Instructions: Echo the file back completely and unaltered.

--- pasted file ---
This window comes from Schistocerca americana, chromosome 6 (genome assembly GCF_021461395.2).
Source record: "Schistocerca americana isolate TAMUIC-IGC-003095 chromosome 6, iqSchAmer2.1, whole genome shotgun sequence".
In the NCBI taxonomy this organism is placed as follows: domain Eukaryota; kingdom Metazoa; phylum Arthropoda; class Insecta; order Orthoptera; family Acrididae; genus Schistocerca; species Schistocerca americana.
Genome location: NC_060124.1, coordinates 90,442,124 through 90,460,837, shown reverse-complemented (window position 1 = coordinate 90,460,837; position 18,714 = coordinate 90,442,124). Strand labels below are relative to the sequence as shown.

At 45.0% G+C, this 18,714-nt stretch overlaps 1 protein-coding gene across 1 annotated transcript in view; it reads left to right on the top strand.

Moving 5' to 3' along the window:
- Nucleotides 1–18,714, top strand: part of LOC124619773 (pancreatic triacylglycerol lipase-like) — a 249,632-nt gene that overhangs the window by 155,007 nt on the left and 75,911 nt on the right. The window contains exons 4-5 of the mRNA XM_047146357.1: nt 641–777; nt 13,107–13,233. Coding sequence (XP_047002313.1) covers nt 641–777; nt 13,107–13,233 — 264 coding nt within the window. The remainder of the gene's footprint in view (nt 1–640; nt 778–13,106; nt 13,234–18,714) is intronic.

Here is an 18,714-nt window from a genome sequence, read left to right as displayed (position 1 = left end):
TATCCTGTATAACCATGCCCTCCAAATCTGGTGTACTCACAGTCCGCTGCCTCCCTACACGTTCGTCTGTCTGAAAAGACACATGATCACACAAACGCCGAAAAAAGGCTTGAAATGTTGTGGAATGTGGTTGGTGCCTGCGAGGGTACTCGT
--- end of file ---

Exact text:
This window comes from Schistocerca americana, chromosome 6 (genome assembly GCF_021461395.2).
Source record: "Schistocerca americana isolate TAMUIC-IGC-003095 chromosome 6, iqSchAmer2.1, whole genome shotgun sequence".
In the NCBI taxonomy this organism is placed as follows: domain Eukaryota; kingdom Metazoa; phylum Arthropoda; class Insecta; order Orthoptera; family Acrididae; genus Schistocerca; species Schistocerca americana.
Genome location: NC_060124.1, coordinates 90,442,124 through 90,460,837, shown reverse-complemented (window position 1 = coordinate 90,460,837; position 18,714 = coordinate 90,442,124). Strand labels below are relative to the sequence as shown.

At 45.0% G+C, this 18,714-nt stretch overlaps 1 protein-coding gene across 1 annotated transcript in view; it reads left to right on the top strand.

Moving 5' to 3' along the window:
- Nucleotides 1–18,714, top strand: part of LOC124619773 (pancreatic triacylglycerol lipase-like) — a 249,632-nt gene that overhangs the window by 155,007 nt on the left and 75,911 nt on the right. The window contains exons 4-5 of the mRNA XM_047146357.1: nt 641–777; nt 13,107–13,233. Coding sequence (XP_047002313.1) covers nt 641–777; nt 13,107–13,233 — 264 coding nt within the window. The remainder of the gene's footprint in view (nt 1–640; nt 778–13,106; nt 13,234–18,714) is intronic.

Here is an 18,714-nt window from a genome sequence, read left to right as displayed (position 1 = left end):
TATCCTGTATAACCATGCCCTCCAAATCTGGTGTACTCACAGTCCGCTGCCTCCCTACACGTTCGTCTGTCTGAAAAGACACATGATCACACAAACGCCGAAAAAAGGCTTGAAATGTTGTGGAATGTGGTTGGTGCCTGCGAGGGTACTCGT